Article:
Got this question from a reader:
Do I need bass traps if I record bass directly?
Well. The problem lies in the question, not the answer young padawan.
The bass traps have nothing to do with the recording but rather the monitoring and the mixing.
Let me explain.
Bass Traps Are Acoustic Treatment
You put you’re mixing.
It’s all done to get a better sense of what’s actually coming out of the monitors. You don’t want unwanted standing waves and nodes coloring what you’re hearing from the monitors.
You want what you’re mixing to translate to another sound system. Having bass traps (and other acoustic treatment) will help you get better translation.
Recording DI Bass
So recording the bass is not really the issue.
All that bass will go straight from the DI into your DAW. The problem lies in the monitoring and mixing the bass after the recording. So if you don’t have a treated room that controls the bass frequencies flying around your room it’s hard to make accurate mixing decisions.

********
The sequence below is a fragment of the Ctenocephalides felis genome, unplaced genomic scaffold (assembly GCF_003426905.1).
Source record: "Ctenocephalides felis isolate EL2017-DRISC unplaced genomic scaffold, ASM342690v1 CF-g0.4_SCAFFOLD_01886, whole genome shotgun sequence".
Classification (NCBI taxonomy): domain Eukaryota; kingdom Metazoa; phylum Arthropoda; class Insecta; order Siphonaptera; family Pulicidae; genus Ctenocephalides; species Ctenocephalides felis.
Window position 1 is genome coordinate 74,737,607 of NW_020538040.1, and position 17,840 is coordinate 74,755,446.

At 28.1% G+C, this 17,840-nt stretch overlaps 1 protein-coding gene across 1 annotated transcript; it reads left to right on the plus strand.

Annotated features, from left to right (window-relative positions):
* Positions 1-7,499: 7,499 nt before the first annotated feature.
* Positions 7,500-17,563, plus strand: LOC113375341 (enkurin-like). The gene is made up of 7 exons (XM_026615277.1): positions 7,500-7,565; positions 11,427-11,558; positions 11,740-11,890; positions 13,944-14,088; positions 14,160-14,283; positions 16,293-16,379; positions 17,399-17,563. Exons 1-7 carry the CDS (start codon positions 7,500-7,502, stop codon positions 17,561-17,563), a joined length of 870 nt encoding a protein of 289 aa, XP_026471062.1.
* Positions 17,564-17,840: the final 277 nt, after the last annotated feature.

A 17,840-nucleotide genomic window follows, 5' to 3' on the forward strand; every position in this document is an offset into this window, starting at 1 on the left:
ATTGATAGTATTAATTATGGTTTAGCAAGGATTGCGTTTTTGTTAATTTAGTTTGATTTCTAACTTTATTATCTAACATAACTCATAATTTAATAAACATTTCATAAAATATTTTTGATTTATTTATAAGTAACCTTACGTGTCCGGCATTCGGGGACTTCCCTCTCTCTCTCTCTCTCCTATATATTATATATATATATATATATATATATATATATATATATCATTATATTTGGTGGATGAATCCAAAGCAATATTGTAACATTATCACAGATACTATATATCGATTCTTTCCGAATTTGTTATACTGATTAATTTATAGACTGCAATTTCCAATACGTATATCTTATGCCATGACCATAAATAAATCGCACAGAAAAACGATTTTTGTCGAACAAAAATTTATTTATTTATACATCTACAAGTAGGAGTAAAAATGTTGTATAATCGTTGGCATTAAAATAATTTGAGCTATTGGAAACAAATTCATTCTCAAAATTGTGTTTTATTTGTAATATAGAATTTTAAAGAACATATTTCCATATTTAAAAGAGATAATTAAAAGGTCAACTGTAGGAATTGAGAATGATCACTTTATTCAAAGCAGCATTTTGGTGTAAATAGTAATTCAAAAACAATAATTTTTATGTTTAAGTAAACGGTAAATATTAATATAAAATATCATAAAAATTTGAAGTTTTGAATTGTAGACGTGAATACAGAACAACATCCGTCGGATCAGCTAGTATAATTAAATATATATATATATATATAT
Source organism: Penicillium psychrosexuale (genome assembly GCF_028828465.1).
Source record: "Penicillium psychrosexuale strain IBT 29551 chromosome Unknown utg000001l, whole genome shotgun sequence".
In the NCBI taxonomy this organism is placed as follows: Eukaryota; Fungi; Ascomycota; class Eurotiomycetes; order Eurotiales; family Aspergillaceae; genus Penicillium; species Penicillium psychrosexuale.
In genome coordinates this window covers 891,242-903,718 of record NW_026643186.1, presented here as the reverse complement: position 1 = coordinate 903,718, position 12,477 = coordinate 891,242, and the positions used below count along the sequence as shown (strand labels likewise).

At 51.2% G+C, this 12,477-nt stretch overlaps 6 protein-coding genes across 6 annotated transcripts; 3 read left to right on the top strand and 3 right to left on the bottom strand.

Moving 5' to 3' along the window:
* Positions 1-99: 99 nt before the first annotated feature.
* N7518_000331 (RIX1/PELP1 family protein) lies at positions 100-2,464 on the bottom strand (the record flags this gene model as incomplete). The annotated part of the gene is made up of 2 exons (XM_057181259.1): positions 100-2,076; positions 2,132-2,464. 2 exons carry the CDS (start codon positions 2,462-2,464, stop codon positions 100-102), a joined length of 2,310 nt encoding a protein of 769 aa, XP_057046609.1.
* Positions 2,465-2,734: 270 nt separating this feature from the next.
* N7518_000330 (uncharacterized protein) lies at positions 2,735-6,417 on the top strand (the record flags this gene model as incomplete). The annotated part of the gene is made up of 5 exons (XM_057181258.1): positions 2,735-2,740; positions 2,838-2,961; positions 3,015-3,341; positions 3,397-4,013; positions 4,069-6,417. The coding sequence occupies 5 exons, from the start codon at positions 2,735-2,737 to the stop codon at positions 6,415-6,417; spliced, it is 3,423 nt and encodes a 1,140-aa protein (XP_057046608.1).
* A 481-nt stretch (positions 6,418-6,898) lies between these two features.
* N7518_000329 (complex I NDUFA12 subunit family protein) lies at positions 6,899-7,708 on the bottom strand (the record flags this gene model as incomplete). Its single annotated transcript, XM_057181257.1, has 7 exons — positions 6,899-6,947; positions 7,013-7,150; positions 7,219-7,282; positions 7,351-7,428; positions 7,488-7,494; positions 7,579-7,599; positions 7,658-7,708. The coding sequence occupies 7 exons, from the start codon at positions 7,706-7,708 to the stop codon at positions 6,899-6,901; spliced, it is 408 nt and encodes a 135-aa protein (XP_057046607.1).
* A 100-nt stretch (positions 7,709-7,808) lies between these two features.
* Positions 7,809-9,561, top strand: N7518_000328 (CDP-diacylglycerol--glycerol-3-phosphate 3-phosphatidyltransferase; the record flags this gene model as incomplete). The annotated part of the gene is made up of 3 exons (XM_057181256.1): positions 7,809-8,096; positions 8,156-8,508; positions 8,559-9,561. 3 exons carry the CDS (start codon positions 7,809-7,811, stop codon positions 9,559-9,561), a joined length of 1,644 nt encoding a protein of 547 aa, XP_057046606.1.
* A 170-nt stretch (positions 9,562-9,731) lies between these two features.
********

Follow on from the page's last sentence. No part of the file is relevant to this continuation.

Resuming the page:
If your mixing position is directly at the crest of 200 Hz standing wave, for instance, then you’re automatically going to think your bass has too much 200 Hz.
And then you cut too much 200 Hz and your bass will sound thin and weak when you show it to your friends.
And then you’ll be sad and your friends won’t like you anymore.
It has to do with monitoring the signal, not necessarily recording it.
Technically it’s more important during the mixing stage but I would assume that you’re monitoring the signal when you’re recording the bass. The same thing happens then.
You’ll have a skewed perspective of what kind of sound your bass is actually giving you.
For a simple but very scientific way to get accurate monitoring as well as a quick guide to bass-trapping, check out the acoustic section of Recording & Mixing Strategies.
Image by: AleBonvini